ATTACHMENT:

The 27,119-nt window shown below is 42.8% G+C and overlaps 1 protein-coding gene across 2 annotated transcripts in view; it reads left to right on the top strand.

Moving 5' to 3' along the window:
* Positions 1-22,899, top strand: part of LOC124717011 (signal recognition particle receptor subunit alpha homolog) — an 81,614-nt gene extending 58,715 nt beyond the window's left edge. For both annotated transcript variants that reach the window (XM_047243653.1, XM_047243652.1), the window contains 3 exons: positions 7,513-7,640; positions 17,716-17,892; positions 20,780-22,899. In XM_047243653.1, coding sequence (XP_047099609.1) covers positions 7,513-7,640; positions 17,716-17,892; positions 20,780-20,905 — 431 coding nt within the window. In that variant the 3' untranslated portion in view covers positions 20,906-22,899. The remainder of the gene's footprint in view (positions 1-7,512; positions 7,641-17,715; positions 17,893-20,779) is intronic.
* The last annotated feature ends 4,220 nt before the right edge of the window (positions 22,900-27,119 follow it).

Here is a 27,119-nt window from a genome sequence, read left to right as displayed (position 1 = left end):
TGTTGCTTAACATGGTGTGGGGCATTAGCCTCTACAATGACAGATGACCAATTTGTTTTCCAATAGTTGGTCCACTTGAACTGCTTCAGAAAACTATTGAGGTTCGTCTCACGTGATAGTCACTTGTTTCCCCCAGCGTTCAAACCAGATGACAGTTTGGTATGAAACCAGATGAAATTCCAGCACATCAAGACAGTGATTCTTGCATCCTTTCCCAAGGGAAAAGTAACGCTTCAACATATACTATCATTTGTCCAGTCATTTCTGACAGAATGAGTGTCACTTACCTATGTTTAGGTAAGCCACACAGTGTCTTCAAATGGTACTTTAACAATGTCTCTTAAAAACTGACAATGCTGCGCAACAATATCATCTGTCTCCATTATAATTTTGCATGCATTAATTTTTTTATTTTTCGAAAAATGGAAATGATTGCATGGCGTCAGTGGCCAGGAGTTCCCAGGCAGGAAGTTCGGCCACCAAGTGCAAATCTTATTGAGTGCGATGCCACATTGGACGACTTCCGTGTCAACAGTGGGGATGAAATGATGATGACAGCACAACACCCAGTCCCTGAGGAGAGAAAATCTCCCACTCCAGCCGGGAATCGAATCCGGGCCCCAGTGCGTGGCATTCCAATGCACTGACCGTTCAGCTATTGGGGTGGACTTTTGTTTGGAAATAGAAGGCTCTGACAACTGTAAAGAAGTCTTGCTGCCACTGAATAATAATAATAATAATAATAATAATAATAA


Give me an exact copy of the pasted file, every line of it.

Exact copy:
The 27,119-nt window shown below is 42.8% G+C and overlaps 1 protein-coding gene across 2 annotated transcripts in view; it reads left to right on the top strand.

Moving 5' to 3' along the window:
* Positions 1-22,899, top strand: part of LOC124717011 (signal recognition particle receptor subunit alpha homolog) — an 81,614-nt gene extending 58,715 nt beyond the window's left edge. For both annotated transcript variants that reach the window (XM_047243653.1, XM_047243652.1), the window contains 3 exons: positions 7,513-7,640; positions 17,716-17,892; positions 20,780-22,899. In XM_047243653.1, coding sequence (XP_047099609.1) covers positions 7,513-7,640; positions 17,716-17,892; positions 20,780-20,905 — 431 coding nt within the window. In that variant the 3' untranslated portion in view covers positions 20,906-22,899. The remainder of the gene's footprint in view (positions 1-7,512; positions 7,641-17,715; positions 17,893-20,779) is intronic.
* The last annotated feature ends 4,220 nt before the right edge of the window (positions 22,900-27,119 follow it).

Here is a 27,119-nt window from a genome sequence, read left to right as displayed (position 1 = left end):
TGTTGCTTAACATGGTGTGGGGCATTAGCCTCTACAATGACAGATGACCAATTTGTTTTCCAATAGTTGGTCCACTTGAACTGCTTCAGAAAACTATTGAGGTTCGTCTCACGTGATAGTCACTTGTTTCCCCCAGCGTTCAAACCAGATGACAGTTTGGTATGAAACCAGATGAAATTCCAGCACATCAAGACAGTGATTCTTGCATCCTTTCCCAAGGGAAAAGTAACGCTTCAACATATACTATCATTTGTCCAGTCATTTCTGACAGAATGAGTGTCACTTACCTATGTTTAGGTAAGCCACACAGTGTCTTCAAATGGTACTTTAACAATGTCTCTTAAAAACTGACAATGCTGCGCAACAATATCATCTGTCTCCATTATAATTTTGCATGCATTAATTTTTTTATTTTTCGAAAAATGGAAATGATTGCATGGCGTCAGTGGCCAGGAGTTCCCAGGCAGGAAGTTCGGCCACCAAGTGCAAATCTTATTGAGTGCGATGCCACATTGGACGACTTCCGTGTCAACAGTGGGGATGAAATGATGATGACAGCACAACACCCAGTCCCTGAGGAGAGAAAATCTCCCACTCCAGCCGGGAATCGAATCCGGGCCCCAGTGCGTGGCATTCCAATGCACTGACCGTTCAGCTATTGGGGTGGACTTTTGTTTGGAAATAGAAGGCTCTGACAACTGTAAAGAAGTCTTGCTGCCACTGAATAATAATAATAATAATAATAATAATAATAA